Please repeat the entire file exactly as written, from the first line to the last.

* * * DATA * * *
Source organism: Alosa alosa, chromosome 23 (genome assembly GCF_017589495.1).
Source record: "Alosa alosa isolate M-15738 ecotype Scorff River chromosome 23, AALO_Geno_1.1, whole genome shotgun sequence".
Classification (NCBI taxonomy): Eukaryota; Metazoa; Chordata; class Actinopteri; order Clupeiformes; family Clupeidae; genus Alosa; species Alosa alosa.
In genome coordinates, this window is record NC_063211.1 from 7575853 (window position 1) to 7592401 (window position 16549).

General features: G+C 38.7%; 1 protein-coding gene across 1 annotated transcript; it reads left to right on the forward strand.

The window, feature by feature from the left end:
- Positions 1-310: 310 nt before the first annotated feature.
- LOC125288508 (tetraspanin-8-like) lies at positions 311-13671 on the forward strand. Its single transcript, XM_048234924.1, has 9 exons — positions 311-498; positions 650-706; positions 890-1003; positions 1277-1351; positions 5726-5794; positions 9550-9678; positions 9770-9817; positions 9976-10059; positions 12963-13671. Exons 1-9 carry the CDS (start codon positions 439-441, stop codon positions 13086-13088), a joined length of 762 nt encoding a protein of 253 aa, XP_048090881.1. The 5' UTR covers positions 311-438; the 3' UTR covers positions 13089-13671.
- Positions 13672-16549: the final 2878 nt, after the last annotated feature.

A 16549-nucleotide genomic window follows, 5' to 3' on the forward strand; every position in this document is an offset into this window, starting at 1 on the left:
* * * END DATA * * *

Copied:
Source organism: Alosa alosa, chromosome 23 (genome assembly GCF_017589495.1).
Source record: "Alosa alosa isolate M-15738 ecotype Scorff River chromosome 23, AALO_Geno_1.1, whole genome shotgun sequence".
Classification (NCBI taxonomy): Eukaryota; Metazoa; Chordata; class Actinopteri; order Clupeiformes; family Clupeidae; genus Alosa; species Alosa alosa.
In genome coordinates, this window is record NC_063211.1 from 7575853 (window position 1) to 7592401 (window position 16549).

General features: G+C 38.7%; 1 protein-coding gene across 1 annotated transcript; it reads left to right on the forward strand.

The window, feature by feature from the left end:
- Positions 1-310: 310 nt before the first annotated feature.
- LOC125288508 (tetraspanin-8-like) lies at positions 311-13671 on the forward strand. Its single transcript, XM_048234924.1, has 9 exons — positions 311-498; positions 650-706; positions 890-1003; positions 1277-1351; positions 5726-5794; positions 9550-9678; positions 9770-9817; positions 9976-10059; positions 12963-13671. Exons 1-9 carry the CDS (start codon positions 439-441, stop codon positions 13086-13088), a joined length of 762 nt encoding a protein of 253 aa, XP_048090881.1. The 5' UTR covers positions 311-438; the 3' UTR covers positions 13089-13671.
- Positions 13672-16549: the final 2878 nt, after the last annotated feature.

A 16549-nucleotide genomic window follows, 5' to 3' on the forward strand; every position in this document is an offset into this window, starting at 1 on the left: